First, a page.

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  • Gayle Certeza

Sherlock Saved My Life

I was nineteen years old when I met Sherlock Holmes, the world-famous detective character created by Sir Arthur Conan Doyle. The events surrounding our meeting were not ideal. I was, at that time, suffering from a strange malady. I felt that my whole life was falling apart. I was exhausted just trying to keep up. Coming from a dysfunctional family, I was no stranger to my life falling apart. But that year was somewhat different, everything went woefully wrong.

I just moved from the province to Manila, a major adjustment. I discovered rebellion both actual and intellectual, which consequently caused trouble between me and my parents. I went all-out on my activism and buckled under the weight of trying to change the world. I had one major relationship breakup, and, what the heck, I immediately followed it with two more back-to-back.

Too much trouble in so little time left me dead tired. I could not even get out of bed.

This situation went on the whole summer without my parents noticing anything because I was alone in my boarding house. Problems came when it was time for enrollment and I was still marooned in my bed sleeping during the day and wide awake at night.

One sleepless night, I looked at the stack of books beside my bed and saw the two thick, light brown books which I got on sale weeks ago - Sherlock Holmes: The Complete Novels and Stories, Volumes 1 and 2. They were standard-sized pocketbooks but they were thick. Volume 1 was more than a thousand pages and Volume 2 was almost 800 pages.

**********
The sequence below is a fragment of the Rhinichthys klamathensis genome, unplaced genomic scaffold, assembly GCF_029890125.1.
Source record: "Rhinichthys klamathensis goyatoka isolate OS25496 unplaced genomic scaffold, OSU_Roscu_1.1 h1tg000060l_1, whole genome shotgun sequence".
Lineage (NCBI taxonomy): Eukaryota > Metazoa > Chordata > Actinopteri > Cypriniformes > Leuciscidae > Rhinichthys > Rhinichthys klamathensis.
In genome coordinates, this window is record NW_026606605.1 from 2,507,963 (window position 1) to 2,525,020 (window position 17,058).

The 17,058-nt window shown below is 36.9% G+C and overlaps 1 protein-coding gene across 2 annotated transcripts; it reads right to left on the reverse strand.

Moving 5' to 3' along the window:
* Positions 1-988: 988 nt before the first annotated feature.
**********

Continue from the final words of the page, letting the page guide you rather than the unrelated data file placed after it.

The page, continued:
I opened the first book and met Dr. Watson in the opening page. I liked him because, like me, he was sick, tired, and in trouble. He was wounded in the Afghan war. He too was alone in a dark and dreary city. Coming from the war front, he was thrown back to London, “the great cesspool into which all the loungers and idlers of the Empire are irresistibly drained.” I encountered Sherlock Holmes a few pages later. When he described himself as morose, “I get in the dumps at times, and don’t open my mouth for days on end” I suddenly found two friends and felt right at home in 221B Baker Street. I stayed there while a parade of royalty, high-ranking officials, damsels in distress, and bewildered men consulted Sherlock and Dr. Watson on various nefarious mysteries.

While I went AWOL from school and life, I was traipsing with Sherlock through the innards of London, rode trains to find hidden suburban villas and ran through desolate moors chasing after rascals, murderers and hounds from hell. I watched him whip his large magnifying glass to study decrepit gardens, plush drawing rooms and dark cupboards. By the time Sherlock was battling his archenemy, Moriarty, in Reichenbach Falls, my parents got wind that I did not enroll. I had a scolding to end all scoldings from my father. After that, I packed my stuff, left my boarding house and went home to our farm in Mindanao clutching my Sherlock books with me.

In the farm, I slept for weeks before I slowly came out and joined my family. After the lone scolding, my family resorted to the silent treatment as punishment for my leaving school.